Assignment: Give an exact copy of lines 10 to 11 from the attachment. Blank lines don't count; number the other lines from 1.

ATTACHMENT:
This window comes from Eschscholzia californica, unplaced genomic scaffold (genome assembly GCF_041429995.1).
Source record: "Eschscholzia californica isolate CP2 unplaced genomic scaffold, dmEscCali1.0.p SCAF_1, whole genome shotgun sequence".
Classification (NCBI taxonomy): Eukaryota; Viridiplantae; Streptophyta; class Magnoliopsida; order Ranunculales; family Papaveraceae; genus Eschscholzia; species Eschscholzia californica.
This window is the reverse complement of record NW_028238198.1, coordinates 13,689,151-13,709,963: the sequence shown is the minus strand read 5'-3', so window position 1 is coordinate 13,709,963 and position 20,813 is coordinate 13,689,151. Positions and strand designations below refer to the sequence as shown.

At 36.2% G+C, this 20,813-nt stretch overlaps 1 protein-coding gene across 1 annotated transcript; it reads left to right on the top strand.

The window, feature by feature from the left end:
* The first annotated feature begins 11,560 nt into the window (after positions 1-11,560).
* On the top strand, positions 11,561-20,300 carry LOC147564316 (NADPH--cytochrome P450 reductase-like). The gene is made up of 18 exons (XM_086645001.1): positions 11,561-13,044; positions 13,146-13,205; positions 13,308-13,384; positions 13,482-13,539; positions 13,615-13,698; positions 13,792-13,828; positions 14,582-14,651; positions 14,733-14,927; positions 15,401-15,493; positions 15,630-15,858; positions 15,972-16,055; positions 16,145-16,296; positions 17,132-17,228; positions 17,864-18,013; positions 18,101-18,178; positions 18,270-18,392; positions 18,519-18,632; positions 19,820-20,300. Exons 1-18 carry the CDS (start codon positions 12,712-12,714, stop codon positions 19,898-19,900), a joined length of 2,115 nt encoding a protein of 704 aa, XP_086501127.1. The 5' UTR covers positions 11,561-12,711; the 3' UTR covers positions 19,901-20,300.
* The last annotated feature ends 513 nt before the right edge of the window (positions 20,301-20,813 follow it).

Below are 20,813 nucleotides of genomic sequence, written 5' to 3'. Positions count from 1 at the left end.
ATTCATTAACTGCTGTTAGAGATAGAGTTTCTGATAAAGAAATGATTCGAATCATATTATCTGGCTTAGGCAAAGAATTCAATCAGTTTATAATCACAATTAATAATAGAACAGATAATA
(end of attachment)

Below are 20,813 nucleotides of genomic sequence, written 5' to 3'. Positions count from 1 at the left end.
ATTCATTAACTGCTGTTAGAGATAGAGTTTCTGATAAAGAAATGATTCGAATCATATTATCTGGCTTAGGCAAAGAATTCAATCAGTTTATAATCACAATTAATAATAGAACAGATAATA